Detached structures, as their names suggest, are ADUs built somewhere else on the same property as the existing home. Detached ADUs do not share any walls with the primary residence, and in most areas must have their own utility connections. That means detached ADUs will need independent tie-ins to the electricity and natural gas supplier, sewer connection, and water supply. As a result, detached units are typically more costly to build than their attached cousins, but they may also award their inhabitants with more privacy, which bodes well for landlords intent on renting the space out.
Attached external units, unlike their detached counterparts, share at least one wall with the primary residence. It is worth noting, however, that the wall may be the only thing they share.
Most attached external units have their own entrances and utility connections, so are able to function as their own independent unit. Since they are already sharing at least one wall and sometimes all or part of a roof, attached units typically cost a lot less to build, which may allow more bang for the owner’s buck.
The last type of ADU is the attached internal unit. As their names suggest, these units are fully integrated into the existing structure. From the outside, it may not be obvious the home contains an ADU. However, the extra units may take the form of basement or attic units. Either way, the walls of the ADU are all shared with the primary house. More often than not, they share utility service and mechanical appliances with the main unit. Due, in large part, to the fully integrated nature, these units are the most cost effective types of ADU’s.
Is An ADU A Good Investment?
Determining whether or not an ADU is a good investment is entirely dependent on current market conditions and the amount required to get the unit “up and running.” Again, building an ADU may require some homeowners to part ways with an exorbitant amount of money. Therefore, ADUs may be worth the investment if the owner is able to recoup the initial investment in a reasonable amount of time. Likewise, this particular investment strategy is more geared towards long-term commitments. It is worth noting, however, that building an ADU may take time, so profits may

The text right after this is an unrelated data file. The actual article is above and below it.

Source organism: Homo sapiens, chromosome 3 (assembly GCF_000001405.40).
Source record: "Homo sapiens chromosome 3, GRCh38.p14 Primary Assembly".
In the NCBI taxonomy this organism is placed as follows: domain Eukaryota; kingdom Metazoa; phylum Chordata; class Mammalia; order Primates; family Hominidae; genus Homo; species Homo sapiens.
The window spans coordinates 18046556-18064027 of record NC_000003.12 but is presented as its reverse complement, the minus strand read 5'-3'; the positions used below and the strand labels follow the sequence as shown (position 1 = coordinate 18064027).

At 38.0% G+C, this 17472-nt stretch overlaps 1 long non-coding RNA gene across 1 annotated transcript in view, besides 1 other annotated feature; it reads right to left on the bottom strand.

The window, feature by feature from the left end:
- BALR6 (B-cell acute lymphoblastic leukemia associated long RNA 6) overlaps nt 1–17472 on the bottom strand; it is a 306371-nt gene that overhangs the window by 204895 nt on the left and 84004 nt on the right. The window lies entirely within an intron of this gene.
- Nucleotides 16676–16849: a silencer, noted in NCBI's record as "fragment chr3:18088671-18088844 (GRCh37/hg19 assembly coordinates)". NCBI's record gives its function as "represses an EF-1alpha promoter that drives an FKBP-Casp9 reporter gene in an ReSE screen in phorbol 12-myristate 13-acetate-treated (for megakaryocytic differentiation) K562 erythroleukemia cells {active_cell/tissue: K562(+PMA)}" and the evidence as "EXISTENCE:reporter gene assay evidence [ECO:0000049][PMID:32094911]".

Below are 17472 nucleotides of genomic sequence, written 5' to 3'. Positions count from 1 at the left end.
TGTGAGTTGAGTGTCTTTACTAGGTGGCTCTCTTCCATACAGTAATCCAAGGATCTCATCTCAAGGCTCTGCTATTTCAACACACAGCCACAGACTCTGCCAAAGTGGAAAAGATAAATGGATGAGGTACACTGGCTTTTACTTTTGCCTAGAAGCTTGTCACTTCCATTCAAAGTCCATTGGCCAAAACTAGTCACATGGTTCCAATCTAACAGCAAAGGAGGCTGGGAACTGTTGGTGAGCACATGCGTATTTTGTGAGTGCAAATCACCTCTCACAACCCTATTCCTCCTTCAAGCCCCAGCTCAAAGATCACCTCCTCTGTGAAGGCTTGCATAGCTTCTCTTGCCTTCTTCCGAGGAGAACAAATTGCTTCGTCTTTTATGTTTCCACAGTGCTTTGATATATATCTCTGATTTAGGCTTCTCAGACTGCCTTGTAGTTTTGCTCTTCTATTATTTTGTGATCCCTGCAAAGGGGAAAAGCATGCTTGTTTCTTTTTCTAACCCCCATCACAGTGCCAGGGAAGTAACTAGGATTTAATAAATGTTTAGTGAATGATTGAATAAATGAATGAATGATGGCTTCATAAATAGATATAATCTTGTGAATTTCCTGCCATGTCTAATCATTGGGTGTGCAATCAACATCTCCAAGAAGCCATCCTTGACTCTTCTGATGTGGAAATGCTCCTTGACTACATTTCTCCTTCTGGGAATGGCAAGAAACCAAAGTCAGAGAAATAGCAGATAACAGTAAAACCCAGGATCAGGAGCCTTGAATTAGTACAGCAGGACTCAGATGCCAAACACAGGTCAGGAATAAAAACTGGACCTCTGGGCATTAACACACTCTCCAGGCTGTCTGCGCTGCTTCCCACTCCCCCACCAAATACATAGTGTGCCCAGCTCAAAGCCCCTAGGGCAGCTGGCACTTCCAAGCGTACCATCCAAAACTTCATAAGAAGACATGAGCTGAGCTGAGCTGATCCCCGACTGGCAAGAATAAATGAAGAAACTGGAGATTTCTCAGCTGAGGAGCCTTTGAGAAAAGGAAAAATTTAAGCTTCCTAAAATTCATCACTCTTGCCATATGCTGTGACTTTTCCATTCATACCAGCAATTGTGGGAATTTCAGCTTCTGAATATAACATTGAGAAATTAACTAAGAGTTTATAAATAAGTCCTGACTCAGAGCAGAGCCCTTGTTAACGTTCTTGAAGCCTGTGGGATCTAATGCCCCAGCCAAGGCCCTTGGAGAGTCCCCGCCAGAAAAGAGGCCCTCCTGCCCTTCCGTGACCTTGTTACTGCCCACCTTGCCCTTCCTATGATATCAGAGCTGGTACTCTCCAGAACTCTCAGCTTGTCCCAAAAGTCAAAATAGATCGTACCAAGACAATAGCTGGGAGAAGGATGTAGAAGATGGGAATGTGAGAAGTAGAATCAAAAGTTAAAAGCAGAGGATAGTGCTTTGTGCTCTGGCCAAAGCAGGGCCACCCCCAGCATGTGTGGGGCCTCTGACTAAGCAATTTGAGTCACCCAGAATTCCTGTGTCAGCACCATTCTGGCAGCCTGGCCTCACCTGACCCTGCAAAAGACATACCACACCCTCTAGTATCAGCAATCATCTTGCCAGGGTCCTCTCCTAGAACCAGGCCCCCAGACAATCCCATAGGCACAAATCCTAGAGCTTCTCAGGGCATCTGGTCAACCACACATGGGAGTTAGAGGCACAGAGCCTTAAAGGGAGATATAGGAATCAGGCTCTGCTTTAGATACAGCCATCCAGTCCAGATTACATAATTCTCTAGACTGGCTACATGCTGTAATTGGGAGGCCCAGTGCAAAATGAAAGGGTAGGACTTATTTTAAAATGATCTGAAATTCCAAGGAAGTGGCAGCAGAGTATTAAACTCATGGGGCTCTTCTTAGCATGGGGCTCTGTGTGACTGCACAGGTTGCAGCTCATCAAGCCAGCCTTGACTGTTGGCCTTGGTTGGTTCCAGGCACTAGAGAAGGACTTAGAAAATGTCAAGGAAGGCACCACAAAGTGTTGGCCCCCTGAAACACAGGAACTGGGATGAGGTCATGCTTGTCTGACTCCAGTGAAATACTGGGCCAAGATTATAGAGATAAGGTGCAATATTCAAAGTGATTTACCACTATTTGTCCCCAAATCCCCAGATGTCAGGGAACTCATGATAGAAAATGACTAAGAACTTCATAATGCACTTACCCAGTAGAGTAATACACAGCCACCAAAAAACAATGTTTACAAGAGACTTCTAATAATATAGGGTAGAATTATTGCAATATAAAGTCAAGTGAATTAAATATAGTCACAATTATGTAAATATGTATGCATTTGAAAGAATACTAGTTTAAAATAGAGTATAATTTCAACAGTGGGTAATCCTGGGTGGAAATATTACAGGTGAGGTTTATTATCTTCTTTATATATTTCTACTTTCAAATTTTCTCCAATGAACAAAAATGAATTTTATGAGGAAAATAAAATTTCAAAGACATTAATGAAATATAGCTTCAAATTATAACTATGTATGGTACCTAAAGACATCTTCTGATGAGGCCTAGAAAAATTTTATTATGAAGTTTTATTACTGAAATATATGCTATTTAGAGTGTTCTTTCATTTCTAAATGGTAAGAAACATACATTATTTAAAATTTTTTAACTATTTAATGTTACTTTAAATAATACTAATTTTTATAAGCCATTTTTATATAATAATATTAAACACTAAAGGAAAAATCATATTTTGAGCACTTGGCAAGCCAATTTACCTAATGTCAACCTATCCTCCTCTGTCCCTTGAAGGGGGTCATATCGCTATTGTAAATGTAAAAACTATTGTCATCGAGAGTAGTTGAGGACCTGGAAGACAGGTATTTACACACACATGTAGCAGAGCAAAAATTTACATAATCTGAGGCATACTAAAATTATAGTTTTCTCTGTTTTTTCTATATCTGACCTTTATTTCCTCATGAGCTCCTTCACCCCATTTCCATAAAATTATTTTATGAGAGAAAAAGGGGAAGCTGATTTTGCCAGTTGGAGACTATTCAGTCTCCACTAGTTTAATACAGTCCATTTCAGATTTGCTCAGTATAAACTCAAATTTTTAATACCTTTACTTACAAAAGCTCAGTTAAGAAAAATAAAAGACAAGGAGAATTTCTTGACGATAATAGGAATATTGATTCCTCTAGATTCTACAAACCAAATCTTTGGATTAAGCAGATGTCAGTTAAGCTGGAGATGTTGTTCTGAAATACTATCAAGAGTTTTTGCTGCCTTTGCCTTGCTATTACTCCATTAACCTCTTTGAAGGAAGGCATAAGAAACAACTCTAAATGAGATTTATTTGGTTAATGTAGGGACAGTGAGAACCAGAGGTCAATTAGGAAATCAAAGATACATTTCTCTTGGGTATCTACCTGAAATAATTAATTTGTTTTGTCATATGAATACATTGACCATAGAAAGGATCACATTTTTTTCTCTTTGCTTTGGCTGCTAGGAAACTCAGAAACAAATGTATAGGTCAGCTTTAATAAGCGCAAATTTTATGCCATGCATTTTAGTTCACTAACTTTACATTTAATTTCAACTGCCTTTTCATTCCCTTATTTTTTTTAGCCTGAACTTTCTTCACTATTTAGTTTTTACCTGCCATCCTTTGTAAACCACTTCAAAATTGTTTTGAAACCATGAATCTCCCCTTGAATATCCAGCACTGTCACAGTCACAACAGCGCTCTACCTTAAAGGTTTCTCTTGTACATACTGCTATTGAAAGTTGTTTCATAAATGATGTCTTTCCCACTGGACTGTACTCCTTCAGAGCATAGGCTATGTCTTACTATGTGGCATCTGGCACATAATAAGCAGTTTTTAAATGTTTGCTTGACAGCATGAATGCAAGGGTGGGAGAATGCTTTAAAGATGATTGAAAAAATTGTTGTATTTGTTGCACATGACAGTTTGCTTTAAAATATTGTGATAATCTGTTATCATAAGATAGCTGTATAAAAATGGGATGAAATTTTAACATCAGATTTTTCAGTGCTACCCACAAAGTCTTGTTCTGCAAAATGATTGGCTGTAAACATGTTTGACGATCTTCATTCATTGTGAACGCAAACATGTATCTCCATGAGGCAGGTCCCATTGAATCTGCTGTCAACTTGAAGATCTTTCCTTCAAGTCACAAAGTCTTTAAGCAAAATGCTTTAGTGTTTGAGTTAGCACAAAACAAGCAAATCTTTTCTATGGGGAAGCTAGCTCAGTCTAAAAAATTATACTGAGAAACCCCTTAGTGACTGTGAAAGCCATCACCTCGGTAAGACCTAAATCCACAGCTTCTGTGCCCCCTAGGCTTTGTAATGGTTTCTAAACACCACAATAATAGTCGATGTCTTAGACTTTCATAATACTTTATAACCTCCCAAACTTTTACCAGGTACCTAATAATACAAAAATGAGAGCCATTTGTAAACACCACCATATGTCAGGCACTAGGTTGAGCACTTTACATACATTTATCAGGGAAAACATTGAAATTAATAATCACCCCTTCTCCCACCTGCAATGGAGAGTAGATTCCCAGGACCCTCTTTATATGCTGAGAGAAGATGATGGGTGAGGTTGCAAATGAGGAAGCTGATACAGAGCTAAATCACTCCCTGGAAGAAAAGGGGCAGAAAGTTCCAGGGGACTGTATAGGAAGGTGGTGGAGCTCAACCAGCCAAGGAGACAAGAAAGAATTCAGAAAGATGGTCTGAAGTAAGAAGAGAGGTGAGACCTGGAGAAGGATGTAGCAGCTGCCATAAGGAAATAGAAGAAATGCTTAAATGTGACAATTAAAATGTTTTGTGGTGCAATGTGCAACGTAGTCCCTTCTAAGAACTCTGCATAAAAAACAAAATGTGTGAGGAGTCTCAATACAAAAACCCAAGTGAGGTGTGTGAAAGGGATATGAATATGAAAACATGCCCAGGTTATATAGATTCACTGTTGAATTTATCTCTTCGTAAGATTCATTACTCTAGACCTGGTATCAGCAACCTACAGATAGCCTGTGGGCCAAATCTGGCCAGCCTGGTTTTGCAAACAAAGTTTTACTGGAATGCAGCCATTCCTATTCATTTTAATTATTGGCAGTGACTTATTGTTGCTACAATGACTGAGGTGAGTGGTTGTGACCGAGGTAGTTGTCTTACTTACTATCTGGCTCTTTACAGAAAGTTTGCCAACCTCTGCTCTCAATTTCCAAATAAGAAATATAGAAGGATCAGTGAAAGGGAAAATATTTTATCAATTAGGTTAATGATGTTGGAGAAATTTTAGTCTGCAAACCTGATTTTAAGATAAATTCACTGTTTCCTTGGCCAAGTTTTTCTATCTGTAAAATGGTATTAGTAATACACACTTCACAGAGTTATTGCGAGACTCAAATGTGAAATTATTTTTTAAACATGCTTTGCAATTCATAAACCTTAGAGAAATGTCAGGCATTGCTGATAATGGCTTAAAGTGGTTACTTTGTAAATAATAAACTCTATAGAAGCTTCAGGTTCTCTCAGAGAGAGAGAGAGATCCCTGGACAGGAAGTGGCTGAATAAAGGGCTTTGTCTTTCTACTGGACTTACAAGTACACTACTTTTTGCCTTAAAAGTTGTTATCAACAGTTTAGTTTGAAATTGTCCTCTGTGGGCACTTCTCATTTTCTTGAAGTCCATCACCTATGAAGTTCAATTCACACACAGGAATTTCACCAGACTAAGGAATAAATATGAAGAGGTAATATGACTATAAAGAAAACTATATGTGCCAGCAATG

not come in immediately. Investors considering building an ADU should account for the time it takes to plan and build the unit and get renters into it.
How Much Does It Cost To Build?
The cost of building an ADU is contingent on several factors, the most important of which is whether or not the unit is attached or detached. Detached accessory dwelling units, for example, cost quite a bit more than their attached counterparts.
According to AccessoryDwellings.org, detached ADU real estate can cost homeowners upwards of twice as much as attached units. Whereas an analysis of data provided by Portland ADU Owners suggests detached ADUs can cost anywhere from $90,000 to $300,0000 to build, the same data set also tells us that attached ADUs can cost anywhere from $35,000 to $200,000 to build.
Outside of their proximity to the existing property, any number of factors go into determining the true cost of building an ADU. The location in which the home is located, the size of the addition, the amenities built into the new unit, the work put into designing the ADU, and the permits required to build the ADU, are a few examples of additional costs.